Remember, temptation itself is not sin. Jesus was tempted, and He was without sin. So you don’t have to beat yourself up for being tempted, but you DO want to follow Jesus’ example of combating temptation with God’s truth (see Luke 4: 1-13).
Okay, with all of that under our belts, we can circle back to our question: Can any good come from temptation?
Using Temptation as a Compass
What I’ve been learning is that our temptations, if we’ll examine them, can actually point us toward the God-given desires of our heart.
For example, I had a stressful day earlier this week. I’d been hoping to sit down with a book for two days running and couldn’t carve out a minute to myself. I could feel the resentment building. I picked the kids up from school, knowing there was no way I was going to meet all of the deadlines before me. I pressed on and tried to get as much work done as I could, calling it quits at 6 p.m. to make dinner. The kids wanted attention. I had people coming over at 7:30. No time to clean. I felt like I was letting everyone down.
I walked into the kitchen and wanted… something, anything to distract me from the negative emotions I was feeling… food, a glass of wine… something indulgent. Maybe I was even feeling a little defiant. But before I went down that path, the kids came in from outside. I told them I was stressed and needed some quiet. (It’s amazing how understanding people can be when you’re willing to be vulnerable and simply ask for what you need.) I grabbed my book, kicked my feet up on the couch, and read for a glorious half-hour before cooking dinner.
While I was reading, I reconnected with God and remembered the truths of what really mattered, rather than all of the things that had been weighing on me. I got up, completely refreshed and feeling much better than if I’d have inhaled a chocolate-covered Twinkie while zoning-out in front of the TV.
I realized that my temptation to veg-out and fill the void with food and drink was pointing to the fact that I hadn’t fulfilled the desire of my heart to sit quietly with God and read – a 30-minute rest that I could have taken if I’d chosen to earlier in the day (or the day before, for that matter). But instead, I let the louder demands drive my choices for me and I grew more and more irritable. Funny thing too… those demands didn’t end up being quite as pressing as I’d thought they were. Hmmm.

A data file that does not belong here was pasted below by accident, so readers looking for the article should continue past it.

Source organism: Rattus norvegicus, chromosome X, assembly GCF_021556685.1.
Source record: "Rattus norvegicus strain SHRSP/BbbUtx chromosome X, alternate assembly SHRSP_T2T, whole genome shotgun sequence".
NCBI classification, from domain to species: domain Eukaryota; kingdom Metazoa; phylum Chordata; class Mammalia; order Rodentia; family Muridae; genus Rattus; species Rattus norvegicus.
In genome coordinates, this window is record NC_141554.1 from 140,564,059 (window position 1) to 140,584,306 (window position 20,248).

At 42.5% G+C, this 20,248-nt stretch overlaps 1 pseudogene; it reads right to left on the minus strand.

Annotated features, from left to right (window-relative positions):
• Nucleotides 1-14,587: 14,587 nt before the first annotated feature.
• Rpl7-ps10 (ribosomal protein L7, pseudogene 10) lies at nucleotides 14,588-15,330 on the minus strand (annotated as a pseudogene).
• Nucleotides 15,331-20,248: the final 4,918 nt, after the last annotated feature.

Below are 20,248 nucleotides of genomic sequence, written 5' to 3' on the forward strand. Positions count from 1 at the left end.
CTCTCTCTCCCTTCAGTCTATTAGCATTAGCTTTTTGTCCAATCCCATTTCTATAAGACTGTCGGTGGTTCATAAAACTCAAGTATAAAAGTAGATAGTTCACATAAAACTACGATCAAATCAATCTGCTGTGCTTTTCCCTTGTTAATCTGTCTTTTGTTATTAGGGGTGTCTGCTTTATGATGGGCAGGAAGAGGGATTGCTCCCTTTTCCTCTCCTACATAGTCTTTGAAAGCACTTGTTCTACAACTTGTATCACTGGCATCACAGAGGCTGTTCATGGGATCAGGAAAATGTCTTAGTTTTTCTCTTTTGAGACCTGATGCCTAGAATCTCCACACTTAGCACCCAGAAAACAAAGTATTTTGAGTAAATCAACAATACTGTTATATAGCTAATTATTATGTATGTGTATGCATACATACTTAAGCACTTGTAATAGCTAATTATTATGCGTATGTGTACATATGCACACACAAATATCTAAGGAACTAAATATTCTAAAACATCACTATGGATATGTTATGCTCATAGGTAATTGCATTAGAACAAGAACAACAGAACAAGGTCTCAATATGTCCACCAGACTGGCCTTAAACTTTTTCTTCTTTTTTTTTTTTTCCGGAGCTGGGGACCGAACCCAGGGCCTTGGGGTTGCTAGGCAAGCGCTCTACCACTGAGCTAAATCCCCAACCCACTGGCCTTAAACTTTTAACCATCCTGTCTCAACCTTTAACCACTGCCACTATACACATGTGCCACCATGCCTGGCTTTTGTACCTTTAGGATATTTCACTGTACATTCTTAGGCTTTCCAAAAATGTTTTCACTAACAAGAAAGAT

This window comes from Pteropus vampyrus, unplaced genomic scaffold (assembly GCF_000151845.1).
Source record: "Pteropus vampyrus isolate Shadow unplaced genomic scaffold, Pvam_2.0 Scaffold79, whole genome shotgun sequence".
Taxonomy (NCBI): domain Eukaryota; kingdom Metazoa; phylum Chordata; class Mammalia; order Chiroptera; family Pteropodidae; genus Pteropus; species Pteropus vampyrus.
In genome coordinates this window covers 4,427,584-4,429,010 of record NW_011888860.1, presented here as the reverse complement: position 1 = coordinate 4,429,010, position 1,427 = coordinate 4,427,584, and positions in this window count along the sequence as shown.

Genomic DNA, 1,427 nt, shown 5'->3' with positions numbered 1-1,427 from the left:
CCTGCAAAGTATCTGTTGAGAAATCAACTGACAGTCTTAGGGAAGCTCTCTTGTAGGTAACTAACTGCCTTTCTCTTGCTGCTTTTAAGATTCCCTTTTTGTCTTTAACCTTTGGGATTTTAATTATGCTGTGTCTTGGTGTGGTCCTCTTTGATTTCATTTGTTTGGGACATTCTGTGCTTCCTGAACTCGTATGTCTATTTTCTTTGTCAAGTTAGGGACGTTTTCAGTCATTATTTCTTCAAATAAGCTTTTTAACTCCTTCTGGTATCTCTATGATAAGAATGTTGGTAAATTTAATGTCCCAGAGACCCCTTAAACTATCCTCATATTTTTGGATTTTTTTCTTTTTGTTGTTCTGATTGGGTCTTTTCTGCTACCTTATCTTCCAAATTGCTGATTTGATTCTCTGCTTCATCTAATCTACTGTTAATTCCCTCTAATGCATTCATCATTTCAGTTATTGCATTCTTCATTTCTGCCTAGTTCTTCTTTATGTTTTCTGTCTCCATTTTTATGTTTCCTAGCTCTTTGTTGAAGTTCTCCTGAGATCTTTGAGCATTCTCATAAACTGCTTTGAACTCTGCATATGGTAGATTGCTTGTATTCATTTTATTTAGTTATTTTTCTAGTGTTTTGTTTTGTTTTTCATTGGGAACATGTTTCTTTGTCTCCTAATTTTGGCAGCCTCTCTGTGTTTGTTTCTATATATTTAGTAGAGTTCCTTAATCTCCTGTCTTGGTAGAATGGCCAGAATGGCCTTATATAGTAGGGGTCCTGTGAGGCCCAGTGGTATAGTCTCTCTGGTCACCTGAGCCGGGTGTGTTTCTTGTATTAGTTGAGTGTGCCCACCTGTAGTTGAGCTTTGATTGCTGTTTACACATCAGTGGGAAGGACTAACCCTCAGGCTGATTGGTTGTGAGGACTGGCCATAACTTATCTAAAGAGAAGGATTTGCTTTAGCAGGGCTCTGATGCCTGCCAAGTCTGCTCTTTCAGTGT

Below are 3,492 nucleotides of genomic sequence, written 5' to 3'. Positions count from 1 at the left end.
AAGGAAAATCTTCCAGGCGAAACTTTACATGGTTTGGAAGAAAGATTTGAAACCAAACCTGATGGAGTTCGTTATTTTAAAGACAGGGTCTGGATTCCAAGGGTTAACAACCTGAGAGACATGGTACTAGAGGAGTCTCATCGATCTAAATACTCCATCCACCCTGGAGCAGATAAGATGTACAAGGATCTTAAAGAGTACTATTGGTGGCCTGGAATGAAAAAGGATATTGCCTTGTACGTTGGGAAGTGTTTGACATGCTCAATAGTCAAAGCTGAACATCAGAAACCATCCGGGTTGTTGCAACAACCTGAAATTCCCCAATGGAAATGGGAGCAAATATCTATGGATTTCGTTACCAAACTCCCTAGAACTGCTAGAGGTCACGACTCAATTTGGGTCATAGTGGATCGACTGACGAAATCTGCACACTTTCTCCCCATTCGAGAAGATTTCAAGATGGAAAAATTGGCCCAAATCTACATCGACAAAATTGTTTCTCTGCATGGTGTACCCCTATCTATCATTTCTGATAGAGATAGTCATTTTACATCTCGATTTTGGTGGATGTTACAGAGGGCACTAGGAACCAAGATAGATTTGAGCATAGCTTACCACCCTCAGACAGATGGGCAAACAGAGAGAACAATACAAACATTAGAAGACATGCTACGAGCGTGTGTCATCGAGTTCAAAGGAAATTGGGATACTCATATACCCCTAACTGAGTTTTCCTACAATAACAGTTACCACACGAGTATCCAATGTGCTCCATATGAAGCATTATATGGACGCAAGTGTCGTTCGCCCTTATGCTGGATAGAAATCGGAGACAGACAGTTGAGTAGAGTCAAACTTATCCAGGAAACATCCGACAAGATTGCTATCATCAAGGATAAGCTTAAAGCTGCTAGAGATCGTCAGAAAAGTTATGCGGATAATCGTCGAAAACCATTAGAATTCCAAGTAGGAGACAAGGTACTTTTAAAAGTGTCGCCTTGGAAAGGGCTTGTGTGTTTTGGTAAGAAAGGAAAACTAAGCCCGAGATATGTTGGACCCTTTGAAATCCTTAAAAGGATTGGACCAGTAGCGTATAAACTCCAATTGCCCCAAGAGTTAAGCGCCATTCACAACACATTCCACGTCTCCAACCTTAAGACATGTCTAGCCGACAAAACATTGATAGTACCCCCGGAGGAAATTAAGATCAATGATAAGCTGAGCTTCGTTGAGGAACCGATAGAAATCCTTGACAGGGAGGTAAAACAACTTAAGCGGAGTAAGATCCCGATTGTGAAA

Don’t get me wrong… this could have (and has) gone the other way on any given day. I’m learning and growing, right along with everyone else. But I love the idea of taking something the enemy means for harm and giving it to God to flip on its head. Look behind the lie (you’re tired… putting junk in your body will make you feel better) and ask God what’s true (you’re tired… taking some time alone with me will restore you).
In a Nutshell
I’m pretty sure it’s okay to enjoy a Twinkie and TV sometimes, and God is going to love us no matter what. But we need to pay attention to our hearts rather than going with the knee-jerk reaction and settling for less. What do you really want? Imagine you’re a prospector sifting for gold. Only Jesus offers the true riches of abundant life, so keep a sharp eye out for fool’s gold. It’s dressed up to look like treasure, but a lot of times, it’s just crap.